I came to Korea for a number of reasons.
A little to travel, slightly more to teach, a small amount to recruit more Goseruds, but mostly to meet my friend to the left. I am a fan of her music.
The transition here has been relatively smooth. The trek here was not.
About forty-five hours elapsed between sleeping in Korea and sleeping behind the bathroom lockers at Four Seasons golf course. In a tired-daze, I tried to board a train at O'Hare International Airport while the doors were closing. My leg became stuck. Some people helped. One person screamed. Others laughed. I tried to act like nothing happened.
After mentally recovering, I spent the next few hours navigating my way through international security and between terminals to finally arrive at my Korean Air gate. I then discovered Korean Air had no numerical record of my luggage. They said they would "make a note for someone to find it" so it would get to Seoul. For some reason this statement seemed reasonable to me, so I cooperatively boarded the largest plane I've ever seen in my life.
On the plane I was sandwiched between my sister Kelly's biological father and another person from the same program. I couldn't move, and my entertainment system stopped working mid-Braveheart, two hours into the fourteen hour flight. I stared at Mel Gibson for the next twelve hours. He has nice eyes.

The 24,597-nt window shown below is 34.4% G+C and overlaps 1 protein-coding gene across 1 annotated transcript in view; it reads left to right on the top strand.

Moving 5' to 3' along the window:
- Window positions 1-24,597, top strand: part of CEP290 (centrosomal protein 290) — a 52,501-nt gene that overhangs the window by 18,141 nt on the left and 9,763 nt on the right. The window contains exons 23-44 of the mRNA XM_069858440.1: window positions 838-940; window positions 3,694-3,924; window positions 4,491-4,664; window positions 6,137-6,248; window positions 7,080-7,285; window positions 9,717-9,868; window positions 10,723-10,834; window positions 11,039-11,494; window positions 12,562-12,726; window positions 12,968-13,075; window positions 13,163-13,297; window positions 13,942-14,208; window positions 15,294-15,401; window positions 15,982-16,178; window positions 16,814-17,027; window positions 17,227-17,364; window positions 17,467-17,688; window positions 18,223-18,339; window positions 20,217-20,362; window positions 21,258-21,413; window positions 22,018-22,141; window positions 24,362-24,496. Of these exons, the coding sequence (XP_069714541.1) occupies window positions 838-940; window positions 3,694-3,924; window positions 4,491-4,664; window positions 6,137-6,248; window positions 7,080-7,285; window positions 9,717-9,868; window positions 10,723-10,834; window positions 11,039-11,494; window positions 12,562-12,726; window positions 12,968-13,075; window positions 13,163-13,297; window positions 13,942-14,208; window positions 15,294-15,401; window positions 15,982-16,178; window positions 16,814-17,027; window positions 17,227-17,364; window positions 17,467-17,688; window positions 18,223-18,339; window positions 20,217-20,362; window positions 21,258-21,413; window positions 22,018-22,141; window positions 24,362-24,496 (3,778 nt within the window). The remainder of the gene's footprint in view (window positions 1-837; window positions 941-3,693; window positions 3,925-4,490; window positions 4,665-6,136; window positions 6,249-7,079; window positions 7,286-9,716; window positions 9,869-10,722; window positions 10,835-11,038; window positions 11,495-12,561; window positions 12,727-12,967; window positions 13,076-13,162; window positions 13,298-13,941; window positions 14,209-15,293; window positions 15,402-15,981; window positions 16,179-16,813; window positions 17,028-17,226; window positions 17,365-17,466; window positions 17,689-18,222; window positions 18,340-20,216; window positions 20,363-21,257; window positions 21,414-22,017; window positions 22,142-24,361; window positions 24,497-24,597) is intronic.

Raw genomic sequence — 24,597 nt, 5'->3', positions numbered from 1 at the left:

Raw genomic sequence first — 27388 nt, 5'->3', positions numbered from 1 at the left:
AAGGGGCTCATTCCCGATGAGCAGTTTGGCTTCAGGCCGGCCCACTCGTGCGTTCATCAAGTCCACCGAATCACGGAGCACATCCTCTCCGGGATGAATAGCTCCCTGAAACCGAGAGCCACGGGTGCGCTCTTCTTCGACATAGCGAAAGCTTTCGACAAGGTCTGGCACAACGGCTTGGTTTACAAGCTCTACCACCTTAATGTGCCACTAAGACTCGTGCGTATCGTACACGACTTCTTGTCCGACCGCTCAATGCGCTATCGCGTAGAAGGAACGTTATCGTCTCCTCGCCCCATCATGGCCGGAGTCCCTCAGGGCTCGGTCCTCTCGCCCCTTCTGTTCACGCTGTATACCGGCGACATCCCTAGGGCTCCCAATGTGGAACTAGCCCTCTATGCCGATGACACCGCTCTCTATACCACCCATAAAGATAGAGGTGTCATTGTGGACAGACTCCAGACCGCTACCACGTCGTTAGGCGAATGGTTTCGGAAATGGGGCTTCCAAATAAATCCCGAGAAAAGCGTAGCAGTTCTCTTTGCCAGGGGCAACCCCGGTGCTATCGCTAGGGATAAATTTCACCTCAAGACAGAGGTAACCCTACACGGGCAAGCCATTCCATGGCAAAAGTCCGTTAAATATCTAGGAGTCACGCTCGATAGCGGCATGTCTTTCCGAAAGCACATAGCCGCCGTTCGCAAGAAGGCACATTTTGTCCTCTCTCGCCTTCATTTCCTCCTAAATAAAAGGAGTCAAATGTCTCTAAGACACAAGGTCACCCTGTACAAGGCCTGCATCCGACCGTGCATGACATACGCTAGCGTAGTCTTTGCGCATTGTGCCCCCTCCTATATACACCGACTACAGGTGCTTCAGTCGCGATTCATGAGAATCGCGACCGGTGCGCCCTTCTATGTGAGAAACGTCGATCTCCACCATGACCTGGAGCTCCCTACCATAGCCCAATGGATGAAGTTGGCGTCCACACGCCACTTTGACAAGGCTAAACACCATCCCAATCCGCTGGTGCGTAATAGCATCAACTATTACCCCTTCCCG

For those of you who may have the opportunity to fly Korean Air someday, I would highly recommend it. Even if you don't want to come to Korea, at least fly there just to experience the service. There are scores of uniformed flight attendants catering to each and every passenger's needs. Two to four snacks were served to compliment the full meals, bar service, warm rags, etc. They give you a blanket and a pair of slippers to roam the plane with, and if you want anything else you can press a "call" button on your remote. A properly functioning entertainment system gives you thirty-plus movies to choose from, radio, games, everything you could ask for. All announcements are made in English and Korean to help direct westerners. It really puts every other airline I've flown to shame.
Shortly after landing in Incheon, I continued on to customs, where another TaLK scholar approached me and asked if I was in the program. When I told her I was, she screamed "Thank God, I was just running around looking for any non-Asians!" This did not please the many non-non-Asians around us, and I was off to an awkward start.
Korea is about the size of Indiana, the population of California and Texas combined, and 70% covered with mountains too steep to build on. This is a formula for population density, and while Jochiwon is a "village" by Korean standards, it would be more of a large town or small city to the American.
Most people in the program hail from the States, Australia, New Zealand, or Canada. Scholars come in all shapes and sizes, ranging in age from nineteen to mid-thirties. Some are graduates with careers or extensive travel experience, others are halfway through their collegiate studies. Many scholars are Korean-American or speak the language, others are complete novices.